Senator SENIOR - What Ave can do in a very short time with the help of our friends remains to be seen.

Senator Shannon - What power will they give you as Avar measures now ?

Senator SENIOR - I hope the honorable senator will not take it from me that the Minister connected these powers of control with the Avar in any way. He said that whilst these powers were necessary in times of peace, it would have been much more to the advantage of Australia if the National Parliament had had them in this time of war.

Senator Shannon - He is only confusing the drought with the war.

Senator SENIOR - I think my honorable friend has had a complete answer to that contention, just as he has had a complete answer on the question of the Beef Trust.

Senator Shannon - What about the Mutton Trust, the Pig Trust, and the Poultry Trust? Where are all these trusts.

Senator SENIOR - My honorable friend knows full well that they are in existence in Australia to-day.

Senator Shannon - No, I do not.

Senator SENIOR - He knows they are in existence, and that these Bills will give the Commonwealth Government power over them. Senator Bakhap also said that if Australia is to progress the waste places of this country had to be filled up, and I would reply by asking what is the purpose of these measures, and what is the purpose of the Tariff that we had under review, if not to increase and improve Australia as a manufacturing nation as well , as a primary producing country ? The purpose is not simply to fill in the waste places with: farmers; we want mechanics as well. We find, to-day, that it is absolutely necessary that we should have skilled mechanics in Australia. God only knows it may be more necessary in the future than at present; that we may have to stand very much more firmly and bear a much heavier burden than we do to-day. I say that if Australia is in any sense to be protective of her interests and rights, these waste places must be filled - not only the waste spaces the farmer can occupy, but also the waste spaces the mechanic can occupy. It seems strange that it should be contended that these proposals are to benefit the secondary producers only, when they would very largely benefit the primary producers.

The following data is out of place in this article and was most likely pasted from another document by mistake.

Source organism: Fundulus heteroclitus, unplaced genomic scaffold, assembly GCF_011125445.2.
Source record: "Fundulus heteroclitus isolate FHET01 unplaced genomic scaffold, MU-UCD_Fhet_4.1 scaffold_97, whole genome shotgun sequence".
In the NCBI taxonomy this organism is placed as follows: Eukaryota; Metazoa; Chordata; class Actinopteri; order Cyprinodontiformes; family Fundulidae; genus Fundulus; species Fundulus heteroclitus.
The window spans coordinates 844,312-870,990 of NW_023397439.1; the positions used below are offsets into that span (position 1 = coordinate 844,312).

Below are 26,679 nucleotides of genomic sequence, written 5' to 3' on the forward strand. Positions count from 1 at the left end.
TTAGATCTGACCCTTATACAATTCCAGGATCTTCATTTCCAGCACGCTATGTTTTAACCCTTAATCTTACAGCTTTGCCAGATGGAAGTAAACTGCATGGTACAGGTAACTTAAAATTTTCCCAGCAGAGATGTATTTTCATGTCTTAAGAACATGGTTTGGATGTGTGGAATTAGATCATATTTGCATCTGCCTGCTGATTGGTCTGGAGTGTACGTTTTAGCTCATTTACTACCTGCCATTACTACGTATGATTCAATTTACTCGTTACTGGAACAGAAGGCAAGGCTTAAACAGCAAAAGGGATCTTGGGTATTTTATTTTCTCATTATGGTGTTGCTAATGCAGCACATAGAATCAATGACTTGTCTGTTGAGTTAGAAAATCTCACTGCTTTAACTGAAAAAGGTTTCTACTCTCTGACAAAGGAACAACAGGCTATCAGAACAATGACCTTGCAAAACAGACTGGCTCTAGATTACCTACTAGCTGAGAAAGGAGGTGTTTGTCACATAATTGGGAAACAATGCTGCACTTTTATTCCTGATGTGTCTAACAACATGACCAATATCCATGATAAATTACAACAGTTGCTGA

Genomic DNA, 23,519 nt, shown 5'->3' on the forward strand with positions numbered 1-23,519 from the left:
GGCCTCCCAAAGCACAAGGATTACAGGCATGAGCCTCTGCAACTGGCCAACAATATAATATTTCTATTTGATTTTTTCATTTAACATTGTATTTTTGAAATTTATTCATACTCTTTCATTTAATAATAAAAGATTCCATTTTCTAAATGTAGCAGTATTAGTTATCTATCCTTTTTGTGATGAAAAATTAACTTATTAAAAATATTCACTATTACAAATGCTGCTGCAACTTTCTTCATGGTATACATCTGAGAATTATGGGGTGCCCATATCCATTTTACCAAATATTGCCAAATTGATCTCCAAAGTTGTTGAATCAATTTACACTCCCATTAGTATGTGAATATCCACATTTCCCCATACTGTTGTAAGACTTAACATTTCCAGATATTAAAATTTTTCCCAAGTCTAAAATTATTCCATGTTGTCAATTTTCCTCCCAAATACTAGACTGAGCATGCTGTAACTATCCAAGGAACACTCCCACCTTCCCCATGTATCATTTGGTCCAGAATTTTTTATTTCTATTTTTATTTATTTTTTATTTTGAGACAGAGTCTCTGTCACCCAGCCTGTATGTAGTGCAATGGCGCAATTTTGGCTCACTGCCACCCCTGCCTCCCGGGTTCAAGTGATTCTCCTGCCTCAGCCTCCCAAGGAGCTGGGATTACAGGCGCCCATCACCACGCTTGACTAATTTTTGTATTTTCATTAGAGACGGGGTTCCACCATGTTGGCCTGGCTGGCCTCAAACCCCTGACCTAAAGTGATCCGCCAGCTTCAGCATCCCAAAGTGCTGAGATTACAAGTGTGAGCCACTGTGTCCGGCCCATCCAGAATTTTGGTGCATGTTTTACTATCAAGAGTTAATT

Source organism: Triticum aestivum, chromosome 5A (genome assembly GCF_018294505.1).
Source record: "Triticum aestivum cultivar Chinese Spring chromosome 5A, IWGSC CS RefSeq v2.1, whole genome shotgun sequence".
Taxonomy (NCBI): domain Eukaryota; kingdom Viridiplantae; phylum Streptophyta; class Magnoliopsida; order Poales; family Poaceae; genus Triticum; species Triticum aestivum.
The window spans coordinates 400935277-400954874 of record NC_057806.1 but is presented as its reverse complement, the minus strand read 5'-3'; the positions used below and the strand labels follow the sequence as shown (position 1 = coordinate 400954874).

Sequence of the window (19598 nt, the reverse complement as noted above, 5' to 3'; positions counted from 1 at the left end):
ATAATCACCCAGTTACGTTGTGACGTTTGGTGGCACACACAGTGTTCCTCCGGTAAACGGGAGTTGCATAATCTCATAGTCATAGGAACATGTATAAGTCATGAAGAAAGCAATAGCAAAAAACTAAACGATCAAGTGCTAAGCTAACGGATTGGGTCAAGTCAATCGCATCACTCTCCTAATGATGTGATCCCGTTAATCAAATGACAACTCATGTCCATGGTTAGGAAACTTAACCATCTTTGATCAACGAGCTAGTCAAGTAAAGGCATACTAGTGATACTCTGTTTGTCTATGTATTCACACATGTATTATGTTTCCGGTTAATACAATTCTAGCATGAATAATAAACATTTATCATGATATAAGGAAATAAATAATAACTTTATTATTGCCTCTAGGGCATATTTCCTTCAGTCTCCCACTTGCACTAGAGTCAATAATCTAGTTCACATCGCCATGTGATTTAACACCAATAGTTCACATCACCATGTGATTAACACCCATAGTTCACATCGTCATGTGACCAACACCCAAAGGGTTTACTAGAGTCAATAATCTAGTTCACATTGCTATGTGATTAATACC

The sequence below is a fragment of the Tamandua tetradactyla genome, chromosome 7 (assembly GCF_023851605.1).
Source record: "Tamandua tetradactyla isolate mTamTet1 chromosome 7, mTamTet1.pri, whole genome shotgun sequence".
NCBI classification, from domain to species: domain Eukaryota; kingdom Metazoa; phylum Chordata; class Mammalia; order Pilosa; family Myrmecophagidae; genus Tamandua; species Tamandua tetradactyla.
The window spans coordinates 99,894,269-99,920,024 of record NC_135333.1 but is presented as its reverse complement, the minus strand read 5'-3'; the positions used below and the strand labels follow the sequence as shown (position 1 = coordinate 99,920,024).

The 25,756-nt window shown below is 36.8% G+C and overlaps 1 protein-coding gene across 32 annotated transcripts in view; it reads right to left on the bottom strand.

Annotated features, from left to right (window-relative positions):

Senator Shannon - Is the honorable senator prepared to keep prices of commodities always low?

Senator SENIOR - I have not dealt with the question of fixing prices. But there is a wide difference between taking the occasion of the nation's need as an opportunity to raise prices unnecessarily and the occasion when we have a surplus of produce for which there is no demand outside. If we increase our population we shall also increase the consumption of primary products, and thereby we shall have a local market to consume that produce which the honorable senator has in mind.

Senator Bakhap - What would the honorable senator give the farmer for his wheat when there is no crop?

Senator SENIOR - I do not know that I am expected to answer that question offhand. In such circumstances it would be wise if the Government saw that the farmer was provided with seed wheat, and it might be found necessary to adopt measures similar to those recently applied in South Australia. A great deal of Senator Bakhap's argument was directed against the fixing of prices. Who fixes the price of the farmers' produce? Very often it is the wheat buyer who does so.

Senator Bakhap - The farmer need not sell his wheat if he does not choose to do so, yet the honorable senator proposes to compel him to sell.